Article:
Under the scrutiny of a national primetime audience, a dramatic last-minute play finally ended with heartache for a Cowboys opponent instead of their fans. No doubt t-shirts with a picture of an index card with “MVP” written across it will soon be available for purchase online. Visiting the vaulting open-air Oakland-Alameda County Coliseum, the Cowboys managed to stave off a desperate Raiders team and notch a hard-fought 20-17 win, bringing their current win streak to three. The victory, which effectively ended Oakland’s own playoff hopes, keeps the ’Boys very much in the hunt.
Although one of the more entertaining Cowboys games this season, at least from the standpoint of some actual drama heading into the final minutes, it was anything but pretty. Quarterback Dak Prescott threw an interception, one of two on the night, to stunt the Cowboys’ opening possession — one in which running back Alfred Morris was biting off yards in chunks — and kill the offense’s momentum. All night, receivers would have the ball hit their hands and fail to come up with it. The defense routinely gave up big plays in the middle of the field, allowing the Raiders to convert on third and long situations. To their credit, after these plays, they tended to dig in, limiting the damage caused by the coverage mistakes.
This tenacity became a theme of sorts for the Cowboys throughout the game. You could say the team started playing playoff football three weeks ago, knowing they’d have to win every game to have a chance at the postseason. When it counted, they played like a team facing elimination. An industrious football-minded computer programmer must have hacked Coach Garrett-Bot’s operating system and slipped in some code designed to take some actual chances and make tough real-time coaching decisions. He even called a fake punt on fourth and 11, which the Cowboys converted, thanks to a 24-yard run by Chris “The Puntisher” Jones. They then followed up that gutsy play with a flea-flicker. Finally, in what would be the offense’s last possession, the coaching staff called a quarterback sneak on fourth and 1. After a lengthy delay, in what will likely be considered a legendarily controversial move, it took referee Gene Steratore (he of the famous Dez Bryant catch-no-catch call) sliding an index card between the ball and the first-down marker to determine if Prescott had managed enough of a lunge to convert.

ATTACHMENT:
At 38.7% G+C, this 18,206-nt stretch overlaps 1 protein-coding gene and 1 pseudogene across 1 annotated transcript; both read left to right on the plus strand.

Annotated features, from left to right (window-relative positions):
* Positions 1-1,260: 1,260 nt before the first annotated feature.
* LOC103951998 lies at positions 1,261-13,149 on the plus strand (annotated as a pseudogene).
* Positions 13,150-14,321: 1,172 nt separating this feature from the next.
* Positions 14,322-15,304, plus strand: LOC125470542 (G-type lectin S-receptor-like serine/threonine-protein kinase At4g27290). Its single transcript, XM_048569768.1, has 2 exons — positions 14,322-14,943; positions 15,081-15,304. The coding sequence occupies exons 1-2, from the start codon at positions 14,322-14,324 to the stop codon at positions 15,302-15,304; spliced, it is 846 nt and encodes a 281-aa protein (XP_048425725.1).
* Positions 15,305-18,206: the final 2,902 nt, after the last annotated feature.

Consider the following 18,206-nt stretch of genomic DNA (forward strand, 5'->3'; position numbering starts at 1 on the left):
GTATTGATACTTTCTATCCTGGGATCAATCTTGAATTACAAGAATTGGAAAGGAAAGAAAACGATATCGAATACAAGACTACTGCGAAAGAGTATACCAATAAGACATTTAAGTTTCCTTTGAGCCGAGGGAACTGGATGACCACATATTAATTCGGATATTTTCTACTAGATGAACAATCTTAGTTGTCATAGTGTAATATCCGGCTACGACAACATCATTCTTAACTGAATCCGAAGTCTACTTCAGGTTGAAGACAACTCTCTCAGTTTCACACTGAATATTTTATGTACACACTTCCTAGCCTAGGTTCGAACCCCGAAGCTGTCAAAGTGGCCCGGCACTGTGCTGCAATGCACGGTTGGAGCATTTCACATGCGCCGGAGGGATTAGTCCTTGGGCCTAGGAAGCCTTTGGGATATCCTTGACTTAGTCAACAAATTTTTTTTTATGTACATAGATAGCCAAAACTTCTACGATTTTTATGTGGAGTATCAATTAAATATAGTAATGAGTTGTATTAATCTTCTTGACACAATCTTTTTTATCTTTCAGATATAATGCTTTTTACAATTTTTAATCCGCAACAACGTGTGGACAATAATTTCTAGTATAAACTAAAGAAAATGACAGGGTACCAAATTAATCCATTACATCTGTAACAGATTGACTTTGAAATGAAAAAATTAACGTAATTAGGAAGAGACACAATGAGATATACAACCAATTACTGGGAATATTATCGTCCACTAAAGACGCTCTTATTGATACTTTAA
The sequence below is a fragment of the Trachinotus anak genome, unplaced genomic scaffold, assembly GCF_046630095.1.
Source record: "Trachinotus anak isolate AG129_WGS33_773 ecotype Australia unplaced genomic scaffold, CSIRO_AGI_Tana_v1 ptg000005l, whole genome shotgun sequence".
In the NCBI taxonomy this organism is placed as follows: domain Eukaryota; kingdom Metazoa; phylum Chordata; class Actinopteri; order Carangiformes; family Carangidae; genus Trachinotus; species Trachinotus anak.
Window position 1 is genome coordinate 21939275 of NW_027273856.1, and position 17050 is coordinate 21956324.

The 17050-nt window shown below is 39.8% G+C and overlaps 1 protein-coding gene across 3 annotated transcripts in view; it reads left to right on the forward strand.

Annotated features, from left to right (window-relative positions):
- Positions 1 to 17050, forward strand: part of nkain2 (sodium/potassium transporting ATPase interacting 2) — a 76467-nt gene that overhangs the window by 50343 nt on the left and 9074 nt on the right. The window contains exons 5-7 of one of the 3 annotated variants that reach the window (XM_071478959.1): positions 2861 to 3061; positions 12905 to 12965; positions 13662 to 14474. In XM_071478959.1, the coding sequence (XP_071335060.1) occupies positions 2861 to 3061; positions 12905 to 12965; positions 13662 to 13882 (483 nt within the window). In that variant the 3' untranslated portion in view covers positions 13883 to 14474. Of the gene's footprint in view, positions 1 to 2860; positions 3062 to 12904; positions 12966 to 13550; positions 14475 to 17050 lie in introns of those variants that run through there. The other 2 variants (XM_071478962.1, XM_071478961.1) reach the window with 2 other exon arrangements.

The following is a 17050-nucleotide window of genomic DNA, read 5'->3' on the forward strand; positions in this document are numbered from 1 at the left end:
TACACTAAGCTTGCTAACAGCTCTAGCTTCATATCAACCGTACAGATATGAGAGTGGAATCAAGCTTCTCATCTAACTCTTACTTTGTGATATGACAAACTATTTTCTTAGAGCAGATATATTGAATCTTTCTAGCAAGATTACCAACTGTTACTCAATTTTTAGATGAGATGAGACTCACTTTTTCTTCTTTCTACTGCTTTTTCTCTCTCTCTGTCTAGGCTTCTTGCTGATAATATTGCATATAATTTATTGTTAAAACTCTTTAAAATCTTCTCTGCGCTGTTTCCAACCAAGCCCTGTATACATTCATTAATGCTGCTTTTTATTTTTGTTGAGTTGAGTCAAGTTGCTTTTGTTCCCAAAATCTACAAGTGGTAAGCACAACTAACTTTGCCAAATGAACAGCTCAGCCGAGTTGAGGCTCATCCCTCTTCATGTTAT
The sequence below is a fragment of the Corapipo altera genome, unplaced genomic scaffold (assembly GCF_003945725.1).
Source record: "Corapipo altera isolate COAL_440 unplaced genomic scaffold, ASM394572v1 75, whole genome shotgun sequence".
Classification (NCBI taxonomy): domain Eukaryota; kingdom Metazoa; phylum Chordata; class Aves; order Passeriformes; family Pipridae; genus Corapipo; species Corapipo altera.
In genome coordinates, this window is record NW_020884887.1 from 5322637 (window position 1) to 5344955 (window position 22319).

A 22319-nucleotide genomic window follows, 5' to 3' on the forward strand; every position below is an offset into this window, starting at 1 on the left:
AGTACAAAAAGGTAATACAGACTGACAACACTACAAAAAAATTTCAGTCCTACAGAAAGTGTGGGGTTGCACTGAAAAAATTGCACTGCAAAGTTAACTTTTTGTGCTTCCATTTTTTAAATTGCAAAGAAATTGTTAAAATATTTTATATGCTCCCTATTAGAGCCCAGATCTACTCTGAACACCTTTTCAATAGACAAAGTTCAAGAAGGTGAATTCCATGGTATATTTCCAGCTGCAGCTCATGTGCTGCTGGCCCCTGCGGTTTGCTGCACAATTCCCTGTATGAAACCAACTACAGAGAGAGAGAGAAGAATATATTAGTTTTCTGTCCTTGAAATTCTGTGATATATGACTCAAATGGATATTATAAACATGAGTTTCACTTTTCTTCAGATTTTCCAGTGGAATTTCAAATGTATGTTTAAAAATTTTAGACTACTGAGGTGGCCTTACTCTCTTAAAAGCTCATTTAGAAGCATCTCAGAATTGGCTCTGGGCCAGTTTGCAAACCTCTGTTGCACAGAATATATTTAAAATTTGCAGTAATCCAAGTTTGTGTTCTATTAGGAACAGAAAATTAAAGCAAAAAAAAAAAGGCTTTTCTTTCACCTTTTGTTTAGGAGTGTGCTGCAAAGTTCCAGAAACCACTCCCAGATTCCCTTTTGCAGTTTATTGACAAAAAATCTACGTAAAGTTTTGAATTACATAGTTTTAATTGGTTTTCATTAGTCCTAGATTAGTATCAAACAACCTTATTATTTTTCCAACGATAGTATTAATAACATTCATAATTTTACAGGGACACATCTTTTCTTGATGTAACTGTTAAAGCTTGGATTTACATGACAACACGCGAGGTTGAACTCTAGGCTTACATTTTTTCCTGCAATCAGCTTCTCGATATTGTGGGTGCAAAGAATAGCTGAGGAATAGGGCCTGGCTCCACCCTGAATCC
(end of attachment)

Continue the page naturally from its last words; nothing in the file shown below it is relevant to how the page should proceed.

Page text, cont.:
All of these very un-Garrett-like dramatics would have been in vain if not for a staggering athletic play by safety Jeff Heath that negated a sure touchdown by a scrambling Raiders’ QB Derek Carr, with less than 40 seconds left. Heath hit a Flash-level gear and forced Carr out of bounds as he leapt toward the pylon, forcing him to fumble the ball out of the end zone, resulting in a touchback and ending the Raiders comeback.
The gutsy win keeps Garrett’s team in contention but does little to clear a fuzzy NFC playoff picture. Aside from needing to win their two remaining games, the Cowboys need other teams to lose. Assuming the return of Ezekiel Elliott from suspension next week gives an otherwise fairly impotent offense the boost it needs; that the defense continues its new-life, bend-but-don’t-break fortitude; and the Cowboys actually run the table, they then need two of five crazy scenarios to play out to take one of the two wild-card berths. They need the Detroit Lions to lose one of their two remaining games, either against the Bengals (unlikely) or the Packers (more likely, assuming Green Bay doesn’t shut down Aaron Rodgers now that they’re out of the playoff chase). Then they need either the Falcons, the Panthers, or the Saints to lose two more games. Currently, according to fancy algorithms programmed to suss out such nonsense, this puts the likelihood of one of these potential paths unfolding at a paltry 8 percent. Cowboys fans should rejoice at the doubling of the 4 percent odds the team faced last week, so there’s that. As Jim Carrey would say, “So you’re telling me there’s a chance!”
The defeatist Cowboys fan in me sees them on the outside looking in come playoff time. However, if Sunday’s game against the Raiders is an indication of the type of drama we can expect from the remaining games against the Seahawks and the Eagles, I’ll do my best to keep my Lloyd Christmas optimism in mind.